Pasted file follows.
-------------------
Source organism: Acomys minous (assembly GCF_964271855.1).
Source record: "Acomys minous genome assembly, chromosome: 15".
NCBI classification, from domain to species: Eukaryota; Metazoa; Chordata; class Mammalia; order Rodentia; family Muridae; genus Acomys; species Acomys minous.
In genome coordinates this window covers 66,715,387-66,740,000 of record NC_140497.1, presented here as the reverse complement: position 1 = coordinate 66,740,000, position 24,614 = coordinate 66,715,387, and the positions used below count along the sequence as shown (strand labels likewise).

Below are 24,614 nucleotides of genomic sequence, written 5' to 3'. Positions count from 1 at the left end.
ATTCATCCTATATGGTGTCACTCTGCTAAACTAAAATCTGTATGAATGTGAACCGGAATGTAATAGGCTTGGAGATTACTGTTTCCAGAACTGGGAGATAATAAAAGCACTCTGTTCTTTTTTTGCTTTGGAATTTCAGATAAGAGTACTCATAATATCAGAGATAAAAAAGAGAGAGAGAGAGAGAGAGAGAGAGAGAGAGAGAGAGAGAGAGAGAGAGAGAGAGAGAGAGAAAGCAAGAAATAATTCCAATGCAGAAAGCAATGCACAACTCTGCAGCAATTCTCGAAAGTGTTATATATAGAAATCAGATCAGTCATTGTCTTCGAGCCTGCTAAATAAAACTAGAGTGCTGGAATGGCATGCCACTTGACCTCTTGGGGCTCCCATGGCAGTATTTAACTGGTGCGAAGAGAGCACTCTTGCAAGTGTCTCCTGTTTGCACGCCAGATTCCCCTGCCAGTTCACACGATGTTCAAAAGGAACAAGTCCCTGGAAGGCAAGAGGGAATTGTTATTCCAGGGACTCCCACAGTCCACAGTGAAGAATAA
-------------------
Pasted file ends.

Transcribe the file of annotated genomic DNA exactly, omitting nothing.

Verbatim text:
Source organism: Acomys minous (assembly GCF_964271855.1).
Source record: "Acomys minous genome assembly, chromosome: 15".
NCBI classification, from domain to species: Eukaryota; Metazoa; Chordata; class Mammalia; order Rodentia; family Muridae; genus Acomys; species Acomys minous.
In genome coordinates this window covers 66,715,387-66,740,000 of record NC_140497.1, presented here as the reverse complement: position 1 = coordinate 66,740,000, position 24,614 = coordinate 66,715,387, and the positions used below count along the sequence as shown (strand labels likewise).

Below are 24,614 nucleotides of genomic sequence, written 5' to 3'. Positions count from 1 at the left end.
ATTCATCCTATATGGTGTCACTCTGCTAAACTAAAATCTGTATGAATGTGAACCGGAATGTAATAGGCTTGGAGATTACTGTTTCCAGAACTGGGAGATAATAAAAGCACTCTGTTCTTTTTTTGCTTTGGAATTTCAGATAAGAGTACTCATAATATCAGAGATAAAAAAGAGAGAGAGAGAGAGAGAGAGAGAGAGAGAGAGAGAGAGAGAGAGAGAGAGAGAGAGAGAGAAAGCAAGAAATAATTCCAATGCAGAAAGCAATGCACAACTCTGCAGCAATTCTCGAAAGTGTTATATATAGAAATCAGATCAGTCATTGTCTTCGAGCCTGCTAAATAAAACTAGAGTGCTGGAATGGCATGCCACTTGACCTCTTGGGGCTCCCATGGCAGTATTTAACTGGTGCGAAGAGAGCACTCTTGCAAGTGTCTCCTGTTTGCACGCCAGATTCCCCTGCCAGTTCACACGATGTTCAAAAGGAACAAGTCCCTGGAAGGCAAGAGGGAATTGTTATTCCAGGGACTCCCACAGTCCACAGTGAAGAATAA